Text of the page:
Re: Is it allowed that std::map equal_range returns more than 1 elements?
Bart van Ingen Schenau ha scritto:
Alberto Ganesh Barbati wrote:
This operator does not induce a Strict Weak Ordering, because the !(x
< y) && !(y < x) is not an equivalence relation. In particular the
(0,0) would be "equivalent" with every other key. As your operator<
does not satisfy this basic requirement, using it in a std::map
produces undefined behaviour.
Can you quote the standard on that for me?
I already did in another post. See also 25.3 for the precise definition
of strict weak ordering.
Because, if it is true, then the harmlessly looking definition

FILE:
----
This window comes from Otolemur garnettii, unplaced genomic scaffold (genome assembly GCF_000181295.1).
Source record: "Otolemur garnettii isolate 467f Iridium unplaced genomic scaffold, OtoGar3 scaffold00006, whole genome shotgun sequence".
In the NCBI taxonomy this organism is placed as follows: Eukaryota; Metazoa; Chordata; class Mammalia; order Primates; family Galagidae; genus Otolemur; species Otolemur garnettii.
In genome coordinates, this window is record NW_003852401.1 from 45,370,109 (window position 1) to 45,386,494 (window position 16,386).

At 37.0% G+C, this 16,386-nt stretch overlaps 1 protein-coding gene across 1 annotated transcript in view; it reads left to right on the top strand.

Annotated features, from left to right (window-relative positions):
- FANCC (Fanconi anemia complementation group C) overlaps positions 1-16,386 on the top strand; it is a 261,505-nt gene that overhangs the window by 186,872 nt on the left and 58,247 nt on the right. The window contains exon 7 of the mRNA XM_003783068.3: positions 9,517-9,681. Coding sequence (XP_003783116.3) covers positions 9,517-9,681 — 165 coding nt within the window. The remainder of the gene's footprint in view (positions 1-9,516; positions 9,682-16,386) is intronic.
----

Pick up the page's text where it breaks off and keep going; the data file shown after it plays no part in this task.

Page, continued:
also results in UB. std::less<double> does not give an equivalence
relation if one of the two values is a NAN, or rather under the
equivalence rules of std::set<>, a NAN is equivalent with all other
I admit that I never thought about that. I'm not a floating point expert
but AFAIK the C++ standard does not specify floating point arithmetic in
presence of NaNs, it doesn't even mandate the presence of them. So we
could have a C++ implementation without NaNs or with signaling NaNs
only: in both cases std::less<> would induce a strict weak ordering.
However, I think you are correct: using a floating point type with quiet
NaNs in associative containers with std::less<> is a recipe for
undefined behaviour. Of course, no one will notice until a NaN is
actually inserted in the container... On the other hand, it's easy to
provide a different comparator that doesn't suffer this problem, for
template <typename T>
bool operator()(T x, T y) const
return isnan(y) ? true : x < y;
but I guess no one is going to use that...
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